“Because I can either tell the police what he’s doing…or I can kill him myself. If there’s evidence, if the police can find a body, or even bones, then they might do arrest him. Do you know where this creek goes?”

“Sure, down ta the Coquille River, then ta the Pacific. Why?”

Damn, not promising. “Because if there was a dam or something else that might snag a body, the chances that someone would have found an unidentified body would go up. If it’s just fairly straightforward run down to the ocean, then we’re screwed.” I fix the man before me with my eyes. “What about the woman, the one who’s trying to stop others from being killed? Is she here all the time?”

“Yeah, but she don’t like it when men are around. Ever time they’re around, she stays away. I think she’s afraid o’em, not that I can blame her.”

I turn around slowly, addressing myself to the empty space around me. “If you’re here, I need your help. I want to stop Frank from killing any more women, but I need to know who you were. Help me, please.”

“I was Margaret Olesen.”

The voice seems to echo out of the culvert below me, like the young woman who’s voice I hear is trying to hide from me. I respect her desire to remain unseen. “Margaret, how did you meet Frank?”

A form, blacker than anything I have ever seen, appears before me, and the voice I hear has no fear in it, only anger.

Meet? All I did was show up at the hostel looking for a place to sleep. Do you think I came onto that creep, that I wanted that old pervert to try to rape me? Or maybe it was my fault he beat the shit out of me before shoving…things into my body because he couldn’t get it up?”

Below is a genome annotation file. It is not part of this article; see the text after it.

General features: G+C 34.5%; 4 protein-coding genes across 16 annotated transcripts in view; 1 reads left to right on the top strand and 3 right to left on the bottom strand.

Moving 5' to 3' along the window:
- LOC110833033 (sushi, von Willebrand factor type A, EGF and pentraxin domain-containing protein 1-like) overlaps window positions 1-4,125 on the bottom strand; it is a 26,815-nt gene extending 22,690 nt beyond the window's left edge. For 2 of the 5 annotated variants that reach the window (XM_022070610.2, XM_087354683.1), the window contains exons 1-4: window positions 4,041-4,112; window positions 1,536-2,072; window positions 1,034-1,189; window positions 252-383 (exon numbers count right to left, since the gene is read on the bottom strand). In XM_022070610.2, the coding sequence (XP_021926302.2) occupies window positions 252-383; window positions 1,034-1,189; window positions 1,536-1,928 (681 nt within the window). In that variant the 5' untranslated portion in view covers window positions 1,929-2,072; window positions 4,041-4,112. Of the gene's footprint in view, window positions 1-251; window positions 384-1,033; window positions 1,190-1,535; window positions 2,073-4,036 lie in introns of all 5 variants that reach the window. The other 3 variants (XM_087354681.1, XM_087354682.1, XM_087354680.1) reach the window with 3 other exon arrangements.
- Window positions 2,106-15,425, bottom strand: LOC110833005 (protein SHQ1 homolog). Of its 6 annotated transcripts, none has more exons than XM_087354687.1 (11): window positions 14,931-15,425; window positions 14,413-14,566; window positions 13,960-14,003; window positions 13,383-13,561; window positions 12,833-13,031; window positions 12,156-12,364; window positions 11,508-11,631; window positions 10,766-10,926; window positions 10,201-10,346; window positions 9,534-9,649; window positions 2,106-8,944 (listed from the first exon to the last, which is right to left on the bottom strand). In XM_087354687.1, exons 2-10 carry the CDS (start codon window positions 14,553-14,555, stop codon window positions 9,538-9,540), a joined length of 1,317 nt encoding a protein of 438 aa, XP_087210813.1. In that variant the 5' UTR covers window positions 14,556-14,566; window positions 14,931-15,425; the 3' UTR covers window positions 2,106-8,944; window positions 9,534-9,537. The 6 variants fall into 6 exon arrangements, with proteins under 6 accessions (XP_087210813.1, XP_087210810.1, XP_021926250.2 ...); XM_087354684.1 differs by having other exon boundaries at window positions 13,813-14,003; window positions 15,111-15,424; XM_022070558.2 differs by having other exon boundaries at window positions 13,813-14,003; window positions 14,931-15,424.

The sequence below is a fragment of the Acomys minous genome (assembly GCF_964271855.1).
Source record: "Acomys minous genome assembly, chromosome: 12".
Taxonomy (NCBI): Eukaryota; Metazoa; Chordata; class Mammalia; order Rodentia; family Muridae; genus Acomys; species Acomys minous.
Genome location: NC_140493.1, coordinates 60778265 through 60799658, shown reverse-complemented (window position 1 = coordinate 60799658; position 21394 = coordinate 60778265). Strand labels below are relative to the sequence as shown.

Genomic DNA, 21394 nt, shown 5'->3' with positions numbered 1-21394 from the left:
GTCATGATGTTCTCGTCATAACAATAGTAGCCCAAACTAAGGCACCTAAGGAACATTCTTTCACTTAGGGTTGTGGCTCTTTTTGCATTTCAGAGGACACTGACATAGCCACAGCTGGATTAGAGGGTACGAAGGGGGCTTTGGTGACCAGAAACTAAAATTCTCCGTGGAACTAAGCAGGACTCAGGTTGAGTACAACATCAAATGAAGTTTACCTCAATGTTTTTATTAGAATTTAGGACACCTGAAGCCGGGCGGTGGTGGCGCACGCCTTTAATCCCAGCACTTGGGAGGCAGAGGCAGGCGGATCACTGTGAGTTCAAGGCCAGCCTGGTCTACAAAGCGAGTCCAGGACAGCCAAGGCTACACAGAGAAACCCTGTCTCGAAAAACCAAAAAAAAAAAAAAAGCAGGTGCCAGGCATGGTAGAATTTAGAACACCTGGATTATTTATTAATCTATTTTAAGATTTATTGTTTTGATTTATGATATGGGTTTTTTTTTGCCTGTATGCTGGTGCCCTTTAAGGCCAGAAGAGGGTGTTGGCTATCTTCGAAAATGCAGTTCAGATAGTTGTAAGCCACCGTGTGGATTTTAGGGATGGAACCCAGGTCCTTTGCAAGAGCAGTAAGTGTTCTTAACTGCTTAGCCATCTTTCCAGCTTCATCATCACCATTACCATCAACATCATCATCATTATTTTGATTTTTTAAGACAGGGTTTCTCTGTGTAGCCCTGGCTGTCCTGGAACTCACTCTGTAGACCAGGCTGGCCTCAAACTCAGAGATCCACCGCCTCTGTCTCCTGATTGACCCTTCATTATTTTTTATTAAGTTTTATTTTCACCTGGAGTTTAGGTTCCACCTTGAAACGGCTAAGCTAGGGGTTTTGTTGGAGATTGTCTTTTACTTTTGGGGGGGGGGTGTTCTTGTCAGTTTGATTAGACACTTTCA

I hold up my hands, hoping to placate the angry spirit in front of me. “No, I don’t think any of those things. I’m just trying to get enough information so I can go to the police and present them with enough evidence to start an investigation.” Even as I say it, I know there’s no way to get the police to investigate. I’m just a visitor, while Frank’s a life-long resident. And how could I explain knowing that Frank used this remote site as the dumping ground for his victims? If I told the cops my information came from the spirit of one of the dead women ad the legendary Shadow Man, they’d either laugh me out the front door or have me committed for a mental evaluation. No, there was no way to bring Frank to justice for what he’d done…at least not to any justice through regular means.

I sense both of the spirits with me waiting, and I know there is only one answer I can give to them. “I promise, Frank will never kill another woman, I’ll stop no matter what I have to do. Do you believe me, Margaret?”

The black shape takes on form, becoming a scared young woman with long hair as dark as the form she had been, disheveled clothing and bruises around her neck. Her eyes lock onto mine and after a moment, she nods her head. “I believe you will do what you say. Save them, Undead Hunter.”

I had never thought of myself as anything but George Ishkowa until the spirit of a dead woman gave me that name, but I liked the label. “I will, Margaret, I swear.” The woman fades away as if the rain has washed her from the face of the Earth, and I turn to the other spirit. Shadow Man is still there, but he too has faded, now barely more than an afterimage of a person floating in space. “I never asked you who you were. Everyone calls you Shadow Man now, but you were once someone. People should know your name.”